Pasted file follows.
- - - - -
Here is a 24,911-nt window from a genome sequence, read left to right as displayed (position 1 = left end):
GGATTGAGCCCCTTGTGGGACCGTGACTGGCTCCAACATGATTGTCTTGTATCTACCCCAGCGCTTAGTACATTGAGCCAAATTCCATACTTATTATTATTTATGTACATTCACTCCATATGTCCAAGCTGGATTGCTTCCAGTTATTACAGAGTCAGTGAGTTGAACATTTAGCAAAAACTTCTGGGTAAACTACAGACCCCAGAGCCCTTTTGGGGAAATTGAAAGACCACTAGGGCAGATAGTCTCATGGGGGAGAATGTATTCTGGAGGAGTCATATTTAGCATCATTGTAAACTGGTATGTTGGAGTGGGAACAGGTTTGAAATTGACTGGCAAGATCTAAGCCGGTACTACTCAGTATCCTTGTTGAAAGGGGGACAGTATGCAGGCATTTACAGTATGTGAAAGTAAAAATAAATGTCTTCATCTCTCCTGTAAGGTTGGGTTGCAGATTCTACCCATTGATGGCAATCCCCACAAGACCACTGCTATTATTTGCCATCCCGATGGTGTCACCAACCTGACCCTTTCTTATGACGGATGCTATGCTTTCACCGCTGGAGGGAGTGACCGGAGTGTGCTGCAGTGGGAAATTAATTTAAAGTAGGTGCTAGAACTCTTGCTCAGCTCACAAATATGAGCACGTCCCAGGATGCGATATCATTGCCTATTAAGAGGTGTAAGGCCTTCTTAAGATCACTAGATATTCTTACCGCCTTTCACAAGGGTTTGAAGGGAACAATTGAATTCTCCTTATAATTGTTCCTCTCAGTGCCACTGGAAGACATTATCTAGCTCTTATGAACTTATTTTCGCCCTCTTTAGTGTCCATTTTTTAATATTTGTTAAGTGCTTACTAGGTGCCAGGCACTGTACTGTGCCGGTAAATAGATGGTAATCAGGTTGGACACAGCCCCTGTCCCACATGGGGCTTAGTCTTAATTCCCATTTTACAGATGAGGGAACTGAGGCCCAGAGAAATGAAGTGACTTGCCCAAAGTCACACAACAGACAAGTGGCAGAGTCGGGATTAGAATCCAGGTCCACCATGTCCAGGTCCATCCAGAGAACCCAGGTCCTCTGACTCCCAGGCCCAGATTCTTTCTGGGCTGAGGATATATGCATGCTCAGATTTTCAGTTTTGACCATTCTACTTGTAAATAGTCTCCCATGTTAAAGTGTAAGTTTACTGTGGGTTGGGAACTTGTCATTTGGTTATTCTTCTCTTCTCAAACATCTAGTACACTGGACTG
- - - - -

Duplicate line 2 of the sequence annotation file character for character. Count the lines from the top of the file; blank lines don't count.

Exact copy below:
GGATTGAGCCCCTTGTGGGACCGTGACTGGCTCCAACATGATTGTCTTGTATCTACCCCAGCGCTTAGTACATTGAGCCAAATTCCATACTTATTATTATTTATGTACATTCACTCCATATGTCCAAGCTGGATTGCTTCCAGTTATTACAGAGTCAGTGAGTTGAACATTTAGCAAAAACTTCTGGGTAAACTACAGACCCCAGAGCCCTTTTGGGGAAATTGAAAGACCACTAGGGCAGATAGTCTCATGGGGGAGAATGTATTCTGGAGGAGTCATATTTAGCATCATTGTAAACTGGTATGTTGGAGTGGGAACAGGTTTGAAATTGACTGGCAAGATCTAAGCCGGTACTACTCAGTATCCTTGTTGAAAGGGGGACAGTATGCAGGCATTTACAGTATGTGAAAGTAAAAATAAATGTCTTCATCTCTCCTGTAAGGTTGGGTTGCAGATTCTACCCATTGATGGCAATCCCCACAAGACCACTGCTATTATTTGCCATCCCGATGGTGTCACCAACCTGACCCTTTCTTATGACGGATGCTATGCTTTCACCGCTGGAGGGAGTGACCGGAGTGTGCTGCAGTGGGAAATTAATTTAAAGTAGGTGCTAGAACTCTTGCTCAGCTCACAAATATGAGCACGTCCCAGGATGCGATATCATTGCCTATTAAGAGGTGTAAGGCCTTCTTAAGATCACTAGATATTCTTACCGCCTTTCACAAGGGTTTGAAGGGAACAATTGAATTCTCCTTATAATTGTTCCTCTCAGTGCCACTGGAAGACATTATCTAGCTCTTATGAACTTATTTTCGCCCTCTTTAGTGTCCATTTTTTAATATTTGTTAAGTGCTTACTAGGTGCCAGGCACTGTACTGTGCCGGTAAATAGATGGTAATCAGGTTGGACACAGCCCCTGTCCCACATGGGGCTTAGTCTTAATTCCCATTTTACAGATGAGGGAACTGAGGCCCAGAGAAATGAAGTGACTTGCCCAAAGTCACACAACAGACAAGTGGCAGAGTCGGGATTAGAATCCAGGTCCACCATGTCCAGGTCCATCCAGAGAACCCAGGTCCTCTGACTCCCAGGCCCAGATTCTTTCTGGGCTGAGGATATATGCATGCTCAGATTTTCAGTTTTGACCATTCTACTTGTAAATAGTCTCCCATGTTAAAGTGTAAGTTTACTGTGGGTTGGGAACTTGTCATTTGGTTATTCTTCTCTTCTCAAACATCTAGTACACTGGACTG